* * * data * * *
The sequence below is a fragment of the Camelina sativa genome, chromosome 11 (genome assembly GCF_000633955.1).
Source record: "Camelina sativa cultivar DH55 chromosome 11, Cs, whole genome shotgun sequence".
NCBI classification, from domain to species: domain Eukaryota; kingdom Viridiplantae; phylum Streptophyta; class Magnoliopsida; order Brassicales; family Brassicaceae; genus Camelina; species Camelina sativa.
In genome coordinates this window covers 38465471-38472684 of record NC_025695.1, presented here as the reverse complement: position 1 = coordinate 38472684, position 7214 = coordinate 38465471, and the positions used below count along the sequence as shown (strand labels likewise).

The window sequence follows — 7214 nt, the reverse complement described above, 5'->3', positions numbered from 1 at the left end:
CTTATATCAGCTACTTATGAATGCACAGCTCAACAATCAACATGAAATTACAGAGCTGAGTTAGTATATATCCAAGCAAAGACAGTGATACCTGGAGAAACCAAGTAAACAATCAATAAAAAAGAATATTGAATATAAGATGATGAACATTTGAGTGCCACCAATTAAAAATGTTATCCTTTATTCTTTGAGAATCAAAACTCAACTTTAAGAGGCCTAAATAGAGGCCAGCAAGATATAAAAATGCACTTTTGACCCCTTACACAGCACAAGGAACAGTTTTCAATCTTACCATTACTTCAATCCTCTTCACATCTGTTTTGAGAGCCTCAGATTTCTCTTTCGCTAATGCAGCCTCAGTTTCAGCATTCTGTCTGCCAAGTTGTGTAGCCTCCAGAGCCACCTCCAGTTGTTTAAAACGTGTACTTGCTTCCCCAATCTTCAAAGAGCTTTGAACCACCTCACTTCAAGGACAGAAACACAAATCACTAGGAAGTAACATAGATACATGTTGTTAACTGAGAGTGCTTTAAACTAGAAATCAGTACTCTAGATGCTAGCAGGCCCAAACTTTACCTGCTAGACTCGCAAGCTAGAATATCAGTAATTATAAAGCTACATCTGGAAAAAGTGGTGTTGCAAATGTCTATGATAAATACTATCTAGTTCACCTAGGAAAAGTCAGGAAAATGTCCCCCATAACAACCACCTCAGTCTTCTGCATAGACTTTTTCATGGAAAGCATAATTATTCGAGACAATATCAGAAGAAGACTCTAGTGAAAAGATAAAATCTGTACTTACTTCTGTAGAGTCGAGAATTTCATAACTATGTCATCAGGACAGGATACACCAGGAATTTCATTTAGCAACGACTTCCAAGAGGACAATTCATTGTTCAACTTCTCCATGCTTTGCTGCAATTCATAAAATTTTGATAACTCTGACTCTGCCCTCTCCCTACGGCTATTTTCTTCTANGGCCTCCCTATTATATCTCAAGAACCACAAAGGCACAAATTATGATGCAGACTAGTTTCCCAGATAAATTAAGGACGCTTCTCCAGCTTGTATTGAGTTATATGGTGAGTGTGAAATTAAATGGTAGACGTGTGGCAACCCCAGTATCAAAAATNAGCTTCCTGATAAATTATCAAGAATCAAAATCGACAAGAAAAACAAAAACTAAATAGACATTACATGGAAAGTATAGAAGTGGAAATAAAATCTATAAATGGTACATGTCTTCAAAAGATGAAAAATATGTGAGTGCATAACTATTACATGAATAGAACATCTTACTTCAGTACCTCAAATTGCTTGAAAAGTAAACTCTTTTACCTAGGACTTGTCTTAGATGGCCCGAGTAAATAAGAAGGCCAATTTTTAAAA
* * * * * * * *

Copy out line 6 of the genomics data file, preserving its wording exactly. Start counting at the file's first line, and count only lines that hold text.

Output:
CTTATATCAGCTACTTATGAATGCACAGCTCAACAATCAACATGAAATTACAGAGCTGAGTTAGTATATATCCAAGCAAAGACAGTGATACCTGGAGAAACCAAGTAAACAATCAATAAAAAAGAATATTGAATATAAGATGATGAACATTTGAGTGCCACCAATTAAAAATGTTATCCTTTATTCTTTGAGAATCAAAACTCAACTTTAAGAGGCCTAAATAGAGGCCAGCAAGATATAAAAATGCACTTTTGACCCCTTACACAGCACAAGGAACAGTTTTCAATCTTACCATTACTTCAATCCTCTTCACATCTGTTTTGAGAGCCTCAGATTTCTCTTTCGCTAATGCAGCCTCAGTTTCAGCATTCTGTCTGCCAAGTTGTGTAGCCTCCAGAGCCACCTCCAGTTGTTTAAAACGTGTACTTGCTTCCCCAATCTTCAAAGAGCTTTGAACCACCTCACTTCAAGGACAGAAACACAAATCACTAGGAAGTAACATAGATACATGTTGTTAACTGAGAGTGCTTTAAACTAGAAATCAGTACTCTAGATGCTAGCAGGCCCAAACTTTACCTGCTAGACTCGCAAGCTAGAATATCAGTAATTATAAAGCTACATCTGGAAAAAGTGGTGTTGCAAATGTCTATGATAAATACTATCTAGTTCACCTAGGAAAAGTCAGGAAAATGTCCCCCATAACAACCACCTCAGTCTTCTGCATAGACTTTTTCATGGAAAGCATAATTATTCGAGACAATATCAGAAGAAGACTCTAGTGAAAAGATAAAATCTGTACTTACTTCTGTAGAGTCGAGAATTTCATAACTATGTCATCAGGACAGGATACACCAGGAATTTCATTTAGCAACGACTTCCAAGAGGACAATTCATTGTTCAACTTCTCCATGCTTTGCTGCAATTCATAAAATTTTGATAACTCTGACTCTGCCCTCTCCCTACGGCTATTTTCTTCTANGGCCTCCCTATTATATCTCAAGAACCACAAAGGCACAAATTATGATGCAGACTAGTTTCCCAGATAAATTAAGGACGCTTCTCCAGCTTGTATTGAGTTATATGGTGAGTGTGAAATTAAATGGTAGACGTGTGGCAACCCCAGTATCAAAAATNAGCTTCCTGATAAATTATCAAGAATCAAAATCGACAAGAAAAACAAAAACTAAATAGACATTACATGGAAAGTATAGAAGTGGAAATAAAATCTATAAATGGTACATGTCTTCAAAAGATGAAAAATATGTGAGTGCATAACTATTACATGAATAGAACATCTTACTTCAGTACCTCAAATTGCTTGAAAAGTAAACTCTTTTACCTAGGACTTGTCTTAGATGGCCCGAGTAAATAAGAAGGCCAATTTTTAAAA